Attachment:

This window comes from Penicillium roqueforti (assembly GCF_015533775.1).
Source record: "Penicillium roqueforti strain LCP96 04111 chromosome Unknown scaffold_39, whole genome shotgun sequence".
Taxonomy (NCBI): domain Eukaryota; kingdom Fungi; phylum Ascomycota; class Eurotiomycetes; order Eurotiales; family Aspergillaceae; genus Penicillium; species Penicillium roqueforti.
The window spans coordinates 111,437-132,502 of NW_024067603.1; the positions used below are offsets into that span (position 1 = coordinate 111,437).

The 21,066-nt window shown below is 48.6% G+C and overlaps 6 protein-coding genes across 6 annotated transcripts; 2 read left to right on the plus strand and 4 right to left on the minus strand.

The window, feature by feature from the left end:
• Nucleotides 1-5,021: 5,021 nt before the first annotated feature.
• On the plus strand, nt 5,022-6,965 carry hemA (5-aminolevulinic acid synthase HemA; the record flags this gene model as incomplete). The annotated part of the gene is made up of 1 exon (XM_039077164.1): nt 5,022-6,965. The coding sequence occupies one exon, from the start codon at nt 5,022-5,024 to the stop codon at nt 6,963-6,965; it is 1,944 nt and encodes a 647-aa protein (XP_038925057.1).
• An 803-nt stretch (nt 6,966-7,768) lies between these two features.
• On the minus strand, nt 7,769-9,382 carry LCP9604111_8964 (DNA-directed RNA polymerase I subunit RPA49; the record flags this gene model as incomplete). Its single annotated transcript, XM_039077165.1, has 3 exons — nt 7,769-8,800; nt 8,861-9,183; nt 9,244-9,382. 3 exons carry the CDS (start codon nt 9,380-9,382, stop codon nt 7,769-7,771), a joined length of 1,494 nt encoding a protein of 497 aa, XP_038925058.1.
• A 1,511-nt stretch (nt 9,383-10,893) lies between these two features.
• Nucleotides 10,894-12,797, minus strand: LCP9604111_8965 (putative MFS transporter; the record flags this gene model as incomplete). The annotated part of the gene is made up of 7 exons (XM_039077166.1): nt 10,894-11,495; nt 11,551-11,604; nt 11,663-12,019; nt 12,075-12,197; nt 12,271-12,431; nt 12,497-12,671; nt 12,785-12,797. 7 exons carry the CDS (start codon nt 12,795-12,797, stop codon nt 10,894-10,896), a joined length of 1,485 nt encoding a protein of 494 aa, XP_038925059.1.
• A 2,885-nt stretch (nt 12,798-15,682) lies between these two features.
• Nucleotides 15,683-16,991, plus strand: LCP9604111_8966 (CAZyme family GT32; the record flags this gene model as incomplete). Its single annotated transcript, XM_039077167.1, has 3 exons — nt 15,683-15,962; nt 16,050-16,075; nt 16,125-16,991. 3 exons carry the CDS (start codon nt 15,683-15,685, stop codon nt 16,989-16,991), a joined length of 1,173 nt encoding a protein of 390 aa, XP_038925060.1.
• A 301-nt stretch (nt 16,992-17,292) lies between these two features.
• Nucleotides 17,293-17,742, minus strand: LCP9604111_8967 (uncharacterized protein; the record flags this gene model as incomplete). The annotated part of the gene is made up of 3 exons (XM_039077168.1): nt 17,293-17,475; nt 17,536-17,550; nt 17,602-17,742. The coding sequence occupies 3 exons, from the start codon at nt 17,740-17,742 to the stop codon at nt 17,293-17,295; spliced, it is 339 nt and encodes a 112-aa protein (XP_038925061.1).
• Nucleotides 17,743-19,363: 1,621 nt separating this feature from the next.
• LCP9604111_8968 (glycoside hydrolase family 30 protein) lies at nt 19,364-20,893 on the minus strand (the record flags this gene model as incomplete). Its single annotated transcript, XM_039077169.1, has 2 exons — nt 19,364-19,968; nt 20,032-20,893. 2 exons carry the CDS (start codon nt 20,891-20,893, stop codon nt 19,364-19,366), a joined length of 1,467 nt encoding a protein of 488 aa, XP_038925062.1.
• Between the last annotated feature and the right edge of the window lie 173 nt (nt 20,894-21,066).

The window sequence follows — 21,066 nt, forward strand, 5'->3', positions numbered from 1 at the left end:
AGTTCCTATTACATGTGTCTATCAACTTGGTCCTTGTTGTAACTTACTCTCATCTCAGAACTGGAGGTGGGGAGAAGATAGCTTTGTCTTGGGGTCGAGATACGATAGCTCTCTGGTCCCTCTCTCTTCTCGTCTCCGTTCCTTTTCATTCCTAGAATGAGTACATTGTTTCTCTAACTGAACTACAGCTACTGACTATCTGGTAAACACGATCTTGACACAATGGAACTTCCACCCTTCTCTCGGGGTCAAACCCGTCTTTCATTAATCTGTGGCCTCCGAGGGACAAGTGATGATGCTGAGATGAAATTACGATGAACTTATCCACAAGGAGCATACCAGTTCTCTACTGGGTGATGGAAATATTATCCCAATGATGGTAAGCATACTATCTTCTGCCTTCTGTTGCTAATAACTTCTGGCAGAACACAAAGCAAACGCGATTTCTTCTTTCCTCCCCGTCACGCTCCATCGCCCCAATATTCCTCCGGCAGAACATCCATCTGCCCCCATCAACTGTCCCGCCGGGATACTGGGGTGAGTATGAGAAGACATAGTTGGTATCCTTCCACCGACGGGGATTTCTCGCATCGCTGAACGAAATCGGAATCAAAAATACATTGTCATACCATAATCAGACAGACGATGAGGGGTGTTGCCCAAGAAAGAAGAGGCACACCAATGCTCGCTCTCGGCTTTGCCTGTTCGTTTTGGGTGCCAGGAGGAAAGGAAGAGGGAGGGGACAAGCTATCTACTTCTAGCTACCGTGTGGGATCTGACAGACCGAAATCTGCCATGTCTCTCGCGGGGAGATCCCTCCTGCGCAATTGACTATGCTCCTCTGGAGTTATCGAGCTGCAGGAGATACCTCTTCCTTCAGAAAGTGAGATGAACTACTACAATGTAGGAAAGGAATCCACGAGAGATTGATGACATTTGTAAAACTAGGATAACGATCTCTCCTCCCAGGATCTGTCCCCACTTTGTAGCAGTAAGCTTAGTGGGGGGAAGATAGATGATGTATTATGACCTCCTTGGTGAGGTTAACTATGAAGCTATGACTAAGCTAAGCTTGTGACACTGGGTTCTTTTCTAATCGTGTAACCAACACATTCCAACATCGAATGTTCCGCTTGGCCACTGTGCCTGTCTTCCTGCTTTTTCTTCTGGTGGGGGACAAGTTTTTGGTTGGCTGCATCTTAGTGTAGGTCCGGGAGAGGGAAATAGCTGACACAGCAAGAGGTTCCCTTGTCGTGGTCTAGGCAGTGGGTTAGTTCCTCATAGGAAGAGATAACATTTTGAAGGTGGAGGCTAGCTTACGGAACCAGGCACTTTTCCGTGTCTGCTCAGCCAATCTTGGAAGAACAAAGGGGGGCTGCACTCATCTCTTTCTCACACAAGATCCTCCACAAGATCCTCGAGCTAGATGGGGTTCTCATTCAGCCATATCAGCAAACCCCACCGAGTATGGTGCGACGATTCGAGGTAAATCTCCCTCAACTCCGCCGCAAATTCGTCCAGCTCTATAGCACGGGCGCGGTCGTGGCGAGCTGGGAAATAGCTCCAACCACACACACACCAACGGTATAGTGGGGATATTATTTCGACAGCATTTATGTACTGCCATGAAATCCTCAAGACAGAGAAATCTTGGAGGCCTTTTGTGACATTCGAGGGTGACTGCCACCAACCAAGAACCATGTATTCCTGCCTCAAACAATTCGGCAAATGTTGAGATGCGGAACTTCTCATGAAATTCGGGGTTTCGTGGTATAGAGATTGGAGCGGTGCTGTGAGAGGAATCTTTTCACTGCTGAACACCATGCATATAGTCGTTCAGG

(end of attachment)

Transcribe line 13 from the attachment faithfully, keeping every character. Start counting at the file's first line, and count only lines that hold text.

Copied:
• A 2,885-nt stretch (nt 12,798-15,682) lies between these two features.